The medal that never was



Tony Modra is one unlucky man. In 1997 he won the Coleman Medal. He was chosen in the All Australian side. Then, in sight of the Grand Final, he was struck down in the Preliminary Final with a season ending anterior cruciate ligament injury. He missed out on being part of Adelaide’s first AFL Grand Final win. It happens. There are many other examples of the missed opportunity. Sasha Lennon wrote an excellent piece for this site several years ago on players who, for one reason or another, missed out on winning a Flag.


It’s a big thing (like, really big) to miss out on playing on the last Saturday in September. It’s another thing altogether that the AFL does not formally recognise the substantial effort every player contributes to their team, to their club achieving the ultimate goal, the Premiership. As it stands, only the 22 players of the Grand Final winning team get the Premiership medal. That’s just daft. Seriously, what’s that about?


Milan Kundera’s wonderful novel, The Book of Laughter and Forgetting begins with a story about a hat. He recounts a famous 1948 photograph which depicts Bohemia Communist leader Klement Gottwald wearing a fur hat. The hat belonged to Clementis who lent Gottwald his hat on that day. Years later Clementis was hanged for treason and all records of his time with the Communist leadership were removed. He was even removed from this famous photograph. The only thing remaining of Clementis was his hat, perched atop Gottwald’s head.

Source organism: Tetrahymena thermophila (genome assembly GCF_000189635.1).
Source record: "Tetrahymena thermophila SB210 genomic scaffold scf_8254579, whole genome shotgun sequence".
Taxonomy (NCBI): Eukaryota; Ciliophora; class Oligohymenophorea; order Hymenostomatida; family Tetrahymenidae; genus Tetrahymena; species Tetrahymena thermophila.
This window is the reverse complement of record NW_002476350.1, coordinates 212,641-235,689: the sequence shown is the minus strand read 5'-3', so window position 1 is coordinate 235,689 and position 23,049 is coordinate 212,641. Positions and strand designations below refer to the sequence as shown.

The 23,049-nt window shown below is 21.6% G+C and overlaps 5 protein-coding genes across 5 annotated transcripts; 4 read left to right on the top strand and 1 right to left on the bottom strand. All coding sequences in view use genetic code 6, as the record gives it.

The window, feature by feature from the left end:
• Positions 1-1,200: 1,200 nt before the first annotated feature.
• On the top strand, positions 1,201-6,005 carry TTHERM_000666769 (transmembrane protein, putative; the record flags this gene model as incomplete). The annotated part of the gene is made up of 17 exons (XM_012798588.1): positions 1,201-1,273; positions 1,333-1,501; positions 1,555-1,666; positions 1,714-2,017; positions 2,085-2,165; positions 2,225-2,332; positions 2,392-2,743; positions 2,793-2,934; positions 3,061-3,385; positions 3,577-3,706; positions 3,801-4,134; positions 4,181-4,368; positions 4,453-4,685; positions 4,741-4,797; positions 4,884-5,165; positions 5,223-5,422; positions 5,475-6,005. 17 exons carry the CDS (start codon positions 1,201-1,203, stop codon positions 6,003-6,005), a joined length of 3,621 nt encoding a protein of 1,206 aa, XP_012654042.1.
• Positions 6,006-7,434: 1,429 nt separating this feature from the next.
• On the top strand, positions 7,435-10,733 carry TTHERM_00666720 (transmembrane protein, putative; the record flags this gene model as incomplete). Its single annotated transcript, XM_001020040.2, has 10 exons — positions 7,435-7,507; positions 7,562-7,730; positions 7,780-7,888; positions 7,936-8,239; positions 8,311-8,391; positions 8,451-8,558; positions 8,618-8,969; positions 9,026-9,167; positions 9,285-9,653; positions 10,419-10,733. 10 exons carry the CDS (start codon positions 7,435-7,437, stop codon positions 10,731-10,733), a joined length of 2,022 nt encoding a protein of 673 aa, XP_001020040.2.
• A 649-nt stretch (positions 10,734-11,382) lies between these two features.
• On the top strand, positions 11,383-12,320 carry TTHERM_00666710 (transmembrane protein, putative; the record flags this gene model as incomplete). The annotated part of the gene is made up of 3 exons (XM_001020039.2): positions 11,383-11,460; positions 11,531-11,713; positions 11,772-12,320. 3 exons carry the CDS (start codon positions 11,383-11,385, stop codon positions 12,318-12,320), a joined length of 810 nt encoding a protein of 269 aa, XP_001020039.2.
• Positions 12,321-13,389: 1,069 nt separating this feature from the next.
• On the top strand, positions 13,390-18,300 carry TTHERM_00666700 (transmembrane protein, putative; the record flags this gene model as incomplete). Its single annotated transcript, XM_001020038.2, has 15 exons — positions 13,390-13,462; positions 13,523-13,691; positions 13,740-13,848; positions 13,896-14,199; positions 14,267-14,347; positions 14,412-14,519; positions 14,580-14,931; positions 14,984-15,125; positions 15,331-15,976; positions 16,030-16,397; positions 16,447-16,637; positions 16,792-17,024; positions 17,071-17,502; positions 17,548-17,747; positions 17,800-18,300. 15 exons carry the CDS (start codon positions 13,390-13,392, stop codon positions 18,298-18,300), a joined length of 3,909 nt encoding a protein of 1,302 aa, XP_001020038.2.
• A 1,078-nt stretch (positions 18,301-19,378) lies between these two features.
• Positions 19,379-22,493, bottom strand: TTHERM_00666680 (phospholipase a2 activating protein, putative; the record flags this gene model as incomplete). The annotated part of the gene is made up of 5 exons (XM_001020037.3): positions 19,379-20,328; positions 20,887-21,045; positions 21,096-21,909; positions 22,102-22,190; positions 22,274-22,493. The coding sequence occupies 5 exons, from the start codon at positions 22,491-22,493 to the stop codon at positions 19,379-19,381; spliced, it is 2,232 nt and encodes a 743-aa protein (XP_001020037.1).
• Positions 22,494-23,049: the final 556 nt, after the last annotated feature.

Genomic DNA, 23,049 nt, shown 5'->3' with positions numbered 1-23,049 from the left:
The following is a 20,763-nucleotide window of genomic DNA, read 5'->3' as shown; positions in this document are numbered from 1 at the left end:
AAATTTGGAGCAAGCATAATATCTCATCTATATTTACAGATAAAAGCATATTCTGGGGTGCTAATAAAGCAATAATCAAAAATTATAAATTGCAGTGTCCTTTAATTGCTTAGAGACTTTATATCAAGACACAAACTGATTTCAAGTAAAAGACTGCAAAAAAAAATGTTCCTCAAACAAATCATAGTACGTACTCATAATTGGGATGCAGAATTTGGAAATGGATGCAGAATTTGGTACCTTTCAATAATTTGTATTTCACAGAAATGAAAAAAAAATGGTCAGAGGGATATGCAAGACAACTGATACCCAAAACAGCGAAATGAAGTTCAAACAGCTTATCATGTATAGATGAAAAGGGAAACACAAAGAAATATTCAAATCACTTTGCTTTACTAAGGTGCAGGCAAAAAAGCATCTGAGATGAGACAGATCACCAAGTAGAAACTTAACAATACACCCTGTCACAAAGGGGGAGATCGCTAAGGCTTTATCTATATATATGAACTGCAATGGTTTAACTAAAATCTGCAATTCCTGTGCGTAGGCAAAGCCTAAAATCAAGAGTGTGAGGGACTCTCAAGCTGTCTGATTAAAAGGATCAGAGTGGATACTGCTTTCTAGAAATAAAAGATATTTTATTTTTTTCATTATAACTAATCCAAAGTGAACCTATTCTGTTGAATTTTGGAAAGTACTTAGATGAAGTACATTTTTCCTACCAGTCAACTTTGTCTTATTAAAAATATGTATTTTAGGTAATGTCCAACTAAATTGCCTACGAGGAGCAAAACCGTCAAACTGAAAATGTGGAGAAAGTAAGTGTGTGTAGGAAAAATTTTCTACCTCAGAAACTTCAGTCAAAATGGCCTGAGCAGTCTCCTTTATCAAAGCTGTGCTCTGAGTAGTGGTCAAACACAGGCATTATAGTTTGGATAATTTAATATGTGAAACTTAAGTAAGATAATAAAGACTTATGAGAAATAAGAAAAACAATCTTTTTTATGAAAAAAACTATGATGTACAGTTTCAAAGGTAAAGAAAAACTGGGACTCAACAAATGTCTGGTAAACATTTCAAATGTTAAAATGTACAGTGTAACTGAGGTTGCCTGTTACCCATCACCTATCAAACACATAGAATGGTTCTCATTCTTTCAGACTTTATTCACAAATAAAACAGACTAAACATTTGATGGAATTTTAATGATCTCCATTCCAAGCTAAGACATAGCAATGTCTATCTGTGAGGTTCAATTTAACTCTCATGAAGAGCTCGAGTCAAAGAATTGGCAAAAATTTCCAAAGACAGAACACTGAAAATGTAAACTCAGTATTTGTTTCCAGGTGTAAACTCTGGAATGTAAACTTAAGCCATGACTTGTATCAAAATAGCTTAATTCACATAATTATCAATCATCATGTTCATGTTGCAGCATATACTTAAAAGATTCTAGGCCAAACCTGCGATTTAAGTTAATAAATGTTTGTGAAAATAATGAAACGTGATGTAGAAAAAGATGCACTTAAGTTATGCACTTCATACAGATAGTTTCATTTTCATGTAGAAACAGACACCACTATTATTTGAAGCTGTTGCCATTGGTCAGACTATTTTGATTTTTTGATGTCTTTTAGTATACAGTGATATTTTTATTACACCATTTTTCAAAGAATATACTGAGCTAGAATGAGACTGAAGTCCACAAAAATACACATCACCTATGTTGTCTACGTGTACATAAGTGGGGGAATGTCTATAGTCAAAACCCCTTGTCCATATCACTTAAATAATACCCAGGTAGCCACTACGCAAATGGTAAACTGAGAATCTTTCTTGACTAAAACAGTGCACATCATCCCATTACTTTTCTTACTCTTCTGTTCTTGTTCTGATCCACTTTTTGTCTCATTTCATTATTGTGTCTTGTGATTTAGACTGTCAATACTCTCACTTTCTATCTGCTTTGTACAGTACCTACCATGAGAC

History has a funny way of remembering things that official records might otherwise forget. Sure, but what does the political turmoil of post war Czechoslovakia have to do with an argument on the merits of awarding all players of the Premiership team with a Premiership medal, you might ask. An argument more commonly conducted in front bars and BBQs. Well, bear with me.


The Hawks 2014 Grand Final pre-game banner kind of included a similar ‘example’ to the hat cited in Kundera’s story. As you can see, the banner has the Hawks team, linked arm in arm. The banner’s message pivots on a moment, just before the first siren and the final battle. The battle will determine the Premiership side for 2014. The banner is saying we are one and this is our moment. Trouble is, the banner includes a player who wasn’t actually in the Hawks final squad. The banner includes No. 18, Jonathan Ceglar. He was replaced in the side by Ben McEvoy, the St Kilda recruit.


McEvoy was a strategic pick-up for the Hawks, who were intent on building their ruck capability. However, as fate would have it, the Hawks found in its development squad a young emerging ruckman. The Hawks, heeding Latin poet, Virgil’s advice (in only slightly more humble circumstances than when the original advice was given), to follow the fates wherever they lead, nurtured Ceglar and he became the Hawks ruck success story of 2014. With Ceglar playing so well and improving week by week, the player recruited from St Kilda found himself playing irregularly for the Hawks this year.